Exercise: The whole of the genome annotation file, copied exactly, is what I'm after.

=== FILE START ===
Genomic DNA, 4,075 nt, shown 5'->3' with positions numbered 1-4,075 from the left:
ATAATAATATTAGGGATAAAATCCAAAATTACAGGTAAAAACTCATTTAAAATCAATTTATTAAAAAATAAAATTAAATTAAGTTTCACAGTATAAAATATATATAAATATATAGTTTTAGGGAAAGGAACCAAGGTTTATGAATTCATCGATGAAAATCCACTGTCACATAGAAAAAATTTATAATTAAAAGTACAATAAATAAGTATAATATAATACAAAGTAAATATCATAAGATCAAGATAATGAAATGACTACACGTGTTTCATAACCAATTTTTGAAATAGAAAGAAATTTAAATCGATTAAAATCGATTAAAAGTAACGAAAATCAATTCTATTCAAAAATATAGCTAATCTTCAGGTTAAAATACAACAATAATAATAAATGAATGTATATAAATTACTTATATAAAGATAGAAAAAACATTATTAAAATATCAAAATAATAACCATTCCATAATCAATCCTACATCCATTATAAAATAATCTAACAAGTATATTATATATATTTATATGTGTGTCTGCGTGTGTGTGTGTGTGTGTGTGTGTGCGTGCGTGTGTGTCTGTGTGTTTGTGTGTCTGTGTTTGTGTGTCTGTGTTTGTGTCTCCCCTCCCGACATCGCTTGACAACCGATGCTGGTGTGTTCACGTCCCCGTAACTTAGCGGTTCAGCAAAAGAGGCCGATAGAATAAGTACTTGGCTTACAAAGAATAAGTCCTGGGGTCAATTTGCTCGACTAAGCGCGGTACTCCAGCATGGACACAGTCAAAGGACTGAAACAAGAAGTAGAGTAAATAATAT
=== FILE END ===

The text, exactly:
Genomic DNA, 4,075 nt, shown 5'->3' with positions numbered 1-4,075 from the left:
ATAATAATATTAGGGATAAAATCCAAAATTACAGGTAAAAACTCATTTAAAATCAATTTATTAAAAAATAAAATTAAATTAAGTTTCACAGTATAAAATATATATAAATATATAGTTTTAGGGAAAGGAACCAAGGTTTATGAATTCATCGATGAAAATCCACTGTCACATAGAAAAAATTTATAATTAAAAGTACAATAAATAAGTATAATATAATACAAAGTAAATATCATAAGATCAAGATAATGAAATGACTACACGTGTTTCATAACCAATTTTTGAAATAGAAAGAAATTTAAATCGATTAAAATCGATTAAAAGTAACGAAAATCAATTCTATTCAAAAATATAGCTAATCTTCAGGTTAAAATACAACAATAATAATAAATGAATGTATATAAATTACTTATATAAAGATAGAAAAAACATTATTAAAATATCAAAATAATAACCATTCCATAATCAATCCTACATCCATTATAAAATAATCTAACAAGTATATTATATATATTTATATGTGTGTCTGCGTGTGTGTGTGTGTGTGTGTGTGTGCGTGCGTGTGTGTCTGTGTGTTTGTGTGTCTGTGTTTGTGTGTCTGTGTTTGTGTCTCCCCTCCCGACATCGCTTGACAACCGATGCTGGTGTGTTCACGTCCCCGTAACTTAGCGGTTCAGCAAAAGAGGCCGATAGAATAAGTACTTGGCTTACAAAGAATAAGTCCTGGGGTCAATTTGCTCGACTAAGCGCGGTACTCCAGCATGGACACAGTCAAAGGACTGAAACAAGAAGTAGAGTAAATAATAT